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Install Mumble server on Ubuntu with certificate and PHP API

Mumble is a free open source voice communication software for gamers. It’s very easy to use, cross-platform, highly secured and offers a high quality sound.

The Mumble Server software is pretty easy to install and configure on a Ubuntu server since it’s included in the standard packages. It doesn’t require much system resources since its only limitation is the bandwidth available.

However, things start to get complicated when you want to include a verified certificate (to avoid the end-users being annoyed by warning popups about certificate stuff they don’t understand) and if you want to use or create PHP based applications to manage your server.

This tutorial will teach you how to:

  1. Install and configure a working Mumble server on your Ubuntu box;
  2. Generate a trusted certificate for free to avoid warning popups on the client;
  3. Install the Murmur ICE API on your existing PHP installation.

Install Mumble

Just install the mumble-server package:
sudo apt-get install mumble-server

Now set a the SuperUser password:
sudo dpkg-reconfigure mumble-server

You will be able to log on the server using the client software as SuperUser + the password you provided to administrate your server (channels, users, groups, rights…)

Set your server name in /etc/mumble-server.ini

sudo vim /etc/mumble-server.ini

You can also customize the welcome message. You can use some basic HTML.

When you’re done, just restart the server.
sudo service mumble-server restart

Generate the certificate

To generate a certificate, you should have a hostname for your Mumble server, i.e.

Log into your server and create a temporary directory in your home directory where you will generate the key and certificate files.

cd ~
mkdir mumble-cert
cd mumble-cert

Generate the key and the certificate.
openssl req -nodes -newkey rsa:2048 -nodes -keyout mumble.key -out server_mumble.csr

Now go to the Start SSL website, create an account and/or login.

Go to your Control panel then click Validations Wizard. Check Domain Validation and Continue. Go through the wizard to validate the domain name of your Mumble server hostname.

When you’re done with domain validation, go to the Certificates Wizard, select Web Server SSL/TLS Certificate and click Continue. On the first text field, enter the hostname of your Mumble server (i.e. On the second text field, copy-paste the contents of the server_mumble.csr file. It should begin with —–BEGIN CERTIFICATE REQUEST—– and end with —–END CERTIFICATE REQUEST—–. Click Submit (don’t check Generated by PKI system).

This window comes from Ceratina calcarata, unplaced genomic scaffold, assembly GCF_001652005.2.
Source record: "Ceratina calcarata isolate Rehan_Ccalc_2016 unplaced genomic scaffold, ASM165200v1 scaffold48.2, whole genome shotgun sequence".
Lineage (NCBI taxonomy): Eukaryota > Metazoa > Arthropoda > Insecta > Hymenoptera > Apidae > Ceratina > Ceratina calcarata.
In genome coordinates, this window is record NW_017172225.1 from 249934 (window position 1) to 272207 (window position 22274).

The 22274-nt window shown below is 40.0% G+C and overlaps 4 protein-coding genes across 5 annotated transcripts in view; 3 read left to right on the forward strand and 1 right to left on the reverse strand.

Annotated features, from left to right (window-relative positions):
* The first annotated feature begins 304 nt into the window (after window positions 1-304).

A .zip file containing certificate files bundles for web servers will be downloaded (you can access your certificates again by clicking Tool Box then Certificate List). Extract the 1_yourhostname.domain.tld_bundle.crt file from

Create a new ssl_mumble.crt file on your server and copy-paste the contents of the 1_yourhostname.domain.tld_bundle.crt file. You should have 2 BEGIN/END CERTIFICATE blocks. The first block is the domain certificate and the second one is the intermediate certificate. (You can also find them in 2 separate files in the file).

You’re now ready to integrate your trusted certificate into your Mumble server.
wget --no-check-certificate
cat > ssl_mumble_concat.crt
cat ssl_mumble.crt >> ssl_mumble_concat.crt
sudo cp ssl_mumble_concat.crt /etc/ssl_mumble_concat.crt
sudo cp mumble.key /etc/mumble.key

Now edit /etc/mumble-server.ini
vim /etc/mumble-server.ini

And set the sslCert and sslKey values.

Restart the server
sudo service mumble-server restart

You should now be able to log into your server using a regular Mumble client.

☞ If the connection fails, check the log file for a SSL Error
sudo tail -n 10 /var/log/mumble-server/mumble-server.log

If you have the following error:
1 => <1:(-1)> New connection: XXX.XXX.XXX.XXX:XXXXX
1 => <1:(-1)> SSL Error: No certificates could be verified
1 => <1:(-1)> Connection closed: [-1]

Try this:
sudo wget --no-check-certificate -P /etc/ssl/certs/

Thanks to Samuel Kadolf for the tip !

Install PHP Ice API

This part is optional. It’s only needed if you plan to install a 3rd party application written un PHP such as MumPI to administrate your server or create your own.

This will be achieved using the ICE interface of the Mumble server (aka Murmur).

Configure Murmur for ICE

Edit mumble-server.ini to disable the bus setting and set a ICE password
sudo vim /etc/mumble-server.ini

Comment the dbus setting

Uncomment/add the ICE settings

Then set the password.

Install PHP ICE extension

sudo apt-get install php-zeros-ice

Enable the extension in php.ini.

sudo vim /etc/php5/apache2/php.ini

And add it to the include_path (change the version number by yours):

You may also want to add the extension for the CLI configuration as well (/etc/php5/cli/php.ini) if you’re using PHP as command-line scripting language.

Restart Apache
sudo service apache2 restart

Generate Murmur.php

You will probably need to generate an up-to-date Murmur.php include file for your application which contains the actual Murmur PHP classes and functions.

Install ICE translators package
sudo apt-get install ice-translators

To generate the Murmur.php file in the current working directory, just type:
sudo slice2php -I/usr/share/Ice-3.5.1/slice /usr/share/slice/